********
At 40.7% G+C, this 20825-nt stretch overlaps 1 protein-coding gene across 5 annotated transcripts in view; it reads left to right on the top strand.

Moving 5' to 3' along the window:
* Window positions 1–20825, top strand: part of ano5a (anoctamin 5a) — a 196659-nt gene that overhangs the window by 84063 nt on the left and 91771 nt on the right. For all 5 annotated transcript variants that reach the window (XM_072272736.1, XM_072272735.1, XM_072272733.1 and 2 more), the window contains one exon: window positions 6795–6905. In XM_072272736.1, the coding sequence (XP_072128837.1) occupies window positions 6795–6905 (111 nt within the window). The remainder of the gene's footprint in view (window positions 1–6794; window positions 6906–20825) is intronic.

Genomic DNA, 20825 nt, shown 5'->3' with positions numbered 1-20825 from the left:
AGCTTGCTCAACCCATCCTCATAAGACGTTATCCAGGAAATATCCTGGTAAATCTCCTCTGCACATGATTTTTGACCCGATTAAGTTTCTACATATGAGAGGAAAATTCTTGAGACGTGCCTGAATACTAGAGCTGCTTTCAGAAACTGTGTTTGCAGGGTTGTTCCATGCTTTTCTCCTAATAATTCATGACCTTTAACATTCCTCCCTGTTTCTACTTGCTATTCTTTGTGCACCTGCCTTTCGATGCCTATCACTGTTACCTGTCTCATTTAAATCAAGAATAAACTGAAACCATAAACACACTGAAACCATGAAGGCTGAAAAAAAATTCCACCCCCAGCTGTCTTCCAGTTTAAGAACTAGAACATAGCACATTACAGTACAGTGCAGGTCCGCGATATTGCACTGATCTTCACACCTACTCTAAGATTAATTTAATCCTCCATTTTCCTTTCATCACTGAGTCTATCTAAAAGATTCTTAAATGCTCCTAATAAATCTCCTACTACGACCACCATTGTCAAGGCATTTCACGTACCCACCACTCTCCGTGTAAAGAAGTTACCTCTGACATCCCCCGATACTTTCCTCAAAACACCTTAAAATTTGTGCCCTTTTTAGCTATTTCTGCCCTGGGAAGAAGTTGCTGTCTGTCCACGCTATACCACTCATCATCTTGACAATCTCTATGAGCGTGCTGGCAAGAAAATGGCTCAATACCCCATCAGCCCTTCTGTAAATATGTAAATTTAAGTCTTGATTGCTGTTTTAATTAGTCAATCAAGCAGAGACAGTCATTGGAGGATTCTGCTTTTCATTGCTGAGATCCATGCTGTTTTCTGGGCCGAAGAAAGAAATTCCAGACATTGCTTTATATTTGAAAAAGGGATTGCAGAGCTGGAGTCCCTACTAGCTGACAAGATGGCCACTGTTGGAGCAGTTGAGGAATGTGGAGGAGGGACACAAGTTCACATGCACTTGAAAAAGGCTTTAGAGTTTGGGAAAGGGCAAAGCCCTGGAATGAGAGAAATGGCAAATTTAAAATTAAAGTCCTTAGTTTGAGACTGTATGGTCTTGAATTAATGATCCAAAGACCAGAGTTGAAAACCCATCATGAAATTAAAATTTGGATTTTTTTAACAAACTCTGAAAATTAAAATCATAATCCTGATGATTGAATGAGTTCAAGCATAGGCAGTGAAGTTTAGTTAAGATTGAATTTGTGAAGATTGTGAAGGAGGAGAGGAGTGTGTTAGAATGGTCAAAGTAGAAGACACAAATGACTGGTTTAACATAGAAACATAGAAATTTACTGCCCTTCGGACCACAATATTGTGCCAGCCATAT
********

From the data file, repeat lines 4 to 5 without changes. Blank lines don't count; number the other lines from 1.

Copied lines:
Genomic DNA, 20825 nt, shown 5'->3' with positions numbered 1-20825 from the left:
AGCTTGCTCAACCCATCCTCATAAGACGTTATCCAGGAAATATCCTGGTAAATCTCCTCTGCACATGATTTTTGACCCGATTAAGTTTCTACATATGAGAGGAAAATTCTTGAGACGTGCCTGAATACTAGAGCTGCTTTCAGAAACTGTGTTTGCAGGGTTGTTCCATGCTTTTCTCCTAATAATTCATGACCTTTAACATTCCTCCCTGTTTCTACTTGCTATTCTTTGTGCACCTGCCTTTCGATGCCTATCACTGTTACCTGTCTCATTTAAATCAAGAATAAACTGAAACCATAAACACACTGAAACCATGAAGGCTGAAAAAAAATTCCACCCCCAGCTGTCTTCCAGTTTAAGAACTAGAACATAGCACATTACAGTACAGTGCAGGTCCGCGATATTGCACTGATCTTCACACCTACTCTAAGATTAATTTAATCCTCCATTTTCCTTTCATCACTGAGTCTATCTAAAAGATTCTTAAATGCTCCTAATAAATCTCCTACTACGACCACCATTGTCAAGGCATTTCACGTACCCACCACTCTCCGTGTAAAGAAGTTACCTCTGACATCCCCCGATACTTTCCTCAAAACACCTTAAAATTTGTGCCCTTTTTAGCTATTTCTGCCCTGGGAAGAAGTTGCTGTCTGTCCACGCTATACCACTCATCATCTTGACAATCTCTATGAGCGTGCTGGCAAGAAAATGGCTCAATACCCCATCAGCCCTTCTGTAAATATGTAAATTTAAGTCTTGATTGCTGTTTTAATTAGTCAATCAAGCAGAGACAGTCATTGGAGGATTCTGCTTTTCATTGCTGAGATCCATGCTGTTTTCTGGGCCGAAGAAAGAAATTCCAGACATTGCTTTATATTTGAAAAAGGGATTGCAGAGCTGGAGTCCCTACTAGCTGACAAGATGGCCACTGTTGGAGCAGTTGAGGAATGTGGAGGAGGGACACAAGTTCACATGCACTTGAAAAAGGCTTTAGAGTTTGGGAAAGGGCAAAGCCCTGGAATGAGAGAAATGGCAAATTTAAAATTAAAGTCCTTAGTTTGAGACTGTATGGTCTTGAATTAATGATCCAAAGACCAGAGTTGAAAACCCATCATGAAATTAAAATTTGGATTTTTTTAACAAACTCTGAAAATTAAAATCATAATCCTGATGATTGAATGAGTTCAAGCATAGGCAGTGAAGTTTAGTTAAGATTGAATTTGTGAAGATTGTGAAGGAGGAGAGGAGTGTGTTAGAATGGTCAAAGTAGAAGACACAAATGACTGGTTTAACATAGAAACATAGAAATTTACTGCCCTTCGGACCACAATATTGTGCCAGCCATAT